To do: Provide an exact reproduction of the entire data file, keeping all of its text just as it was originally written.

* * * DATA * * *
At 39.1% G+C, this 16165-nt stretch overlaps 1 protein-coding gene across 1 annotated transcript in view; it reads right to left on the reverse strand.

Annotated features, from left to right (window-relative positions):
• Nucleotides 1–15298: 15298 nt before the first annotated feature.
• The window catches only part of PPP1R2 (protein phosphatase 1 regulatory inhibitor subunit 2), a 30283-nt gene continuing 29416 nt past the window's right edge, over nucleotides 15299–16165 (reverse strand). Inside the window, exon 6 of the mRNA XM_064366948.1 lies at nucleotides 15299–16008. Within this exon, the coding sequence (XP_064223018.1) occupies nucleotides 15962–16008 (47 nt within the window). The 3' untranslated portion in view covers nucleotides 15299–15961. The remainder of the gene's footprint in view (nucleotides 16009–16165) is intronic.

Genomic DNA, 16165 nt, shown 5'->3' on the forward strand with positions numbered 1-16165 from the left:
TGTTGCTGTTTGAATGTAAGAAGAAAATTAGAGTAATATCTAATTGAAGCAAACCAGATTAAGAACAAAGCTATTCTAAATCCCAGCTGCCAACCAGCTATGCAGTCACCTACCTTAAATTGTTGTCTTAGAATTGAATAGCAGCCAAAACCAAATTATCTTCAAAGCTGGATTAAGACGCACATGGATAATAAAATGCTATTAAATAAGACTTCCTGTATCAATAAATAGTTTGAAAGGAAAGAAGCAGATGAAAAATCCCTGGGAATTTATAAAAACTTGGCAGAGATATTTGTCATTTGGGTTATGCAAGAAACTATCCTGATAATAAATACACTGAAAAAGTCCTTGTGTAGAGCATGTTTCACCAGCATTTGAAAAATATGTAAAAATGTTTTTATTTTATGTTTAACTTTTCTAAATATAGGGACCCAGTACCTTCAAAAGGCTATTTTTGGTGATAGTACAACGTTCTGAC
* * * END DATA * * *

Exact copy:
At 39.1% G+C, this 16165-nt stretch overlaps 1 protein-coding gene across 1 annotated transcript in view; it reads right to left on the reverse strand.

Annotated features, from left to right (window-relative positions):
• Nucleotides 1–15298: 15298 nt before the first annotated feature.
• The window catches only part of PPP1R2 (protein phosphatase 1 regulatory inhibitor subunit 2), a 30283-nt gene continuing 29416 nt past the window's right edge, over nucleotides 15299–16165 (reverse strand). Inside the window, exon 6 of the mRNA XM_064366948.1 lies at nucleotides 15299–16008. Within this exon, the coding sequence (XP_064223018.1) occupies nucleotides 15962–16008 (47 nt within the window). The 3' untranslated portion in view covers nucleotides 15299–15961. The remainder of the gene's footprint in view (nucleotides 16009–16165) is intronic.

Genomic DNA, 16165 nt, shown 5'->3' on the forward strand with positions numbered 1-16165 from the left:
TGTTGCTGTTTGAATGTAAGAAGAAAATTAGAGTAATATCTAATTGAAGCAAACCAGATTAAGAACAAAGCTATTCTAAATCCCAGCTGCCAACCAGCTATGCAGTCACCTACCTTAAATTGTTGTCTTAGAATTGAATAGCAGCCAAAACCAAATTATCTTCAAAGCTGGATTAAGACGCACATGGATAATAAAATGCTATTAAATAAGACTTCCTGTATCAATAAATAGTTTGAAAGGAAAGAAGCAGATGAAAAATCCCTGGGAATTTATAAAAACTTGGCAGAGATATTTGTCATTTGGGTTATGCAAGAAACTATCCTGATAATAAATACACTGAAAAAGTCCTTGTGTAGAGCATGTTTCACCAGCATTTGAAAAATATGTAAAAATGTTTTTATTTTATGTTTAACTTTTCTAAATATAGGGACCCAGTACCTTCAAAAGGCTATTTTTGGTGATAGTACAACGTTCTGAC